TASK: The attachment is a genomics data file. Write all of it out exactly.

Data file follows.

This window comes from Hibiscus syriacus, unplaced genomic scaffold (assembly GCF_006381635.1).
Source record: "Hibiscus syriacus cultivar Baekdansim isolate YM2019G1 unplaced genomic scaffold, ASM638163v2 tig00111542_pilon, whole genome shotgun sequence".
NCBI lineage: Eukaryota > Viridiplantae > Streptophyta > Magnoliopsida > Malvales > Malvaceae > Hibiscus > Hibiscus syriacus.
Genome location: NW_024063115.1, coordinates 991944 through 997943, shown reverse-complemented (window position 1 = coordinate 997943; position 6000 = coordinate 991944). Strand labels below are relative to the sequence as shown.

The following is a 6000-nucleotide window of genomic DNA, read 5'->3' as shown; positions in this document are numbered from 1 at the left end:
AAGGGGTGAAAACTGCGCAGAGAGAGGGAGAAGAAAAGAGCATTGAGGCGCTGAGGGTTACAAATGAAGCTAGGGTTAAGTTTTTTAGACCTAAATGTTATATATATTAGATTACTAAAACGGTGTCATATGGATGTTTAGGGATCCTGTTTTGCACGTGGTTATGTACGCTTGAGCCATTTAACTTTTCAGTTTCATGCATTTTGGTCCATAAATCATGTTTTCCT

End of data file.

This window comes from Hibiscus syriacus, unplaced genomic scaffold (assembly GCF_006381635.1).
Source record: "Hibiscus syriacus cultivar Baekdansim isolate YM2019G1 unplaced genomic scaffold, ASM638163v2 tig00111542_pilon, whole genome shotgun sequence".
NCBI lineage: Eukaryota > Viridiplantae > Streptophyta > Magnoliopsida > Malvales > Malvaceae > Hibiscus > Hibiscus syriacus.
Genome location: NW_024063115.1, coordinates 991944 through 997943, shown reverse-complemented (window position 1 = coordinate 997943; position 6000 = coordinate 991944). Strand labels below are relative to the sequence as shown.

The following is a 6000-nucleotide window of genomic DNA, read 5'->3' as shown; positions in this document are numbered from 1 at the left end:
AAGGGGTGAAAACTGCGCAGAGAGAGGGAGAAGAAAAGAGCATTGAGGCGCTGAGGGTTACAAATGAAGCTAGGGTTAAGTTTTTTAGACCTAAATGTTATATATATTAGATTACTAAAACGGTGTCATATGGATGTTTAGGGATCCTGTTTTGCACGTGGTTATGTACGCTTGAGCCATTTAACTTTTCAGTTTCATGCATTTTGGTCCATAAATCATGTTTTCCT